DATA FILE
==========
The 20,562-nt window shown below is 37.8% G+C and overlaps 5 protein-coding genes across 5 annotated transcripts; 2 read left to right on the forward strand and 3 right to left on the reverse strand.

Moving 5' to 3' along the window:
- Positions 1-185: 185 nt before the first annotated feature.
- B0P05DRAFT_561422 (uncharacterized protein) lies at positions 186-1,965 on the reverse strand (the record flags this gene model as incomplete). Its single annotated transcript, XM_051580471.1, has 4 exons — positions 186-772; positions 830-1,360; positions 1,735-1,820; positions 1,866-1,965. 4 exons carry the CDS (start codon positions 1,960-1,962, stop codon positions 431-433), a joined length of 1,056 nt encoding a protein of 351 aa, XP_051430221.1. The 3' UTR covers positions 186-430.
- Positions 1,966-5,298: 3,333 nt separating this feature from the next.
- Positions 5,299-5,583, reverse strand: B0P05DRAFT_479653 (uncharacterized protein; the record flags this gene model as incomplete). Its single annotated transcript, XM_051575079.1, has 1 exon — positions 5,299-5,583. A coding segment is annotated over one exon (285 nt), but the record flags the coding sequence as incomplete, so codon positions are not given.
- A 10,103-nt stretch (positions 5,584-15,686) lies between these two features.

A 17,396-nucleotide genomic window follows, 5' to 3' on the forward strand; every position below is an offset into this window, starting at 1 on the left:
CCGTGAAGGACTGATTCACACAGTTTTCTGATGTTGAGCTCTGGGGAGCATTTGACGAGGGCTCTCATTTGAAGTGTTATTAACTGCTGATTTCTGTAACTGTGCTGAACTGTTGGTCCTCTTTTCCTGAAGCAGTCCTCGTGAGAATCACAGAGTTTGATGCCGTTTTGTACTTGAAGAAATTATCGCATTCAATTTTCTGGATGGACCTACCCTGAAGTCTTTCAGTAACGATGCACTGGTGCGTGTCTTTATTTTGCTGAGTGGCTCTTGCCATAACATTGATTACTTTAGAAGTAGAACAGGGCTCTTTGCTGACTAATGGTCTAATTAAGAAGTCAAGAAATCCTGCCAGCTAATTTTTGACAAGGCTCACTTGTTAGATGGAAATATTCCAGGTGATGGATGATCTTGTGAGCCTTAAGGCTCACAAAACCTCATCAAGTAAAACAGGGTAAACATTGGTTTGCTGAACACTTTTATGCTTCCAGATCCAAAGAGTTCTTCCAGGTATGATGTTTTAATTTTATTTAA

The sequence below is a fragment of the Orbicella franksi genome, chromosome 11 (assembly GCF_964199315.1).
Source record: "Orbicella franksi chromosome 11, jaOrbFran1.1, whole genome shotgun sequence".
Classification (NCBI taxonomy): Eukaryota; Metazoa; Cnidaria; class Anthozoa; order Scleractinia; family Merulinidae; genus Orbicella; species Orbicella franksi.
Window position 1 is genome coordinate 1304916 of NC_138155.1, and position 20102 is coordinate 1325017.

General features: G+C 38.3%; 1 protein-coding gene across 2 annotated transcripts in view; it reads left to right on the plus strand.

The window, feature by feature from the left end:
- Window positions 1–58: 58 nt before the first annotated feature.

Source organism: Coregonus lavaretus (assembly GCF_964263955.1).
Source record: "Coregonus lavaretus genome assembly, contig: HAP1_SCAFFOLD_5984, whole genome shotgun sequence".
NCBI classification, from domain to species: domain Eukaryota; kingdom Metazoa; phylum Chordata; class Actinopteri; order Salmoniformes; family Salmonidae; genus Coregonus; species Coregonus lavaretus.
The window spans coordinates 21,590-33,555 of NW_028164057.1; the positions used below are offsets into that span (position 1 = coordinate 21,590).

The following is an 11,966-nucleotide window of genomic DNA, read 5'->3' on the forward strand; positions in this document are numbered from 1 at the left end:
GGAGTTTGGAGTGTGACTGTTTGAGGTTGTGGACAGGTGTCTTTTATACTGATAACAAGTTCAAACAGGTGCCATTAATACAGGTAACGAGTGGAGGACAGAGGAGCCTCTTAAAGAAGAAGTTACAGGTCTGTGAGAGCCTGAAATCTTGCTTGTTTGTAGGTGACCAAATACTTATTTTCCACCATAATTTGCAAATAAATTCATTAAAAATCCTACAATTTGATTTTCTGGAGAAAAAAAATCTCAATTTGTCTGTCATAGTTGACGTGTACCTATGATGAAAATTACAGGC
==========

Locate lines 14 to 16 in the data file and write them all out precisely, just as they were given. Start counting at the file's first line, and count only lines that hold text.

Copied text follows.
General features: G+C 38.3%; 1 protein-coding gene across 2 annotated transcripts in view; it reads left to right on the plus strand.

The window, feature by feature from the left end:
- Window positions 1–58: 58 nt before the first annotated feature.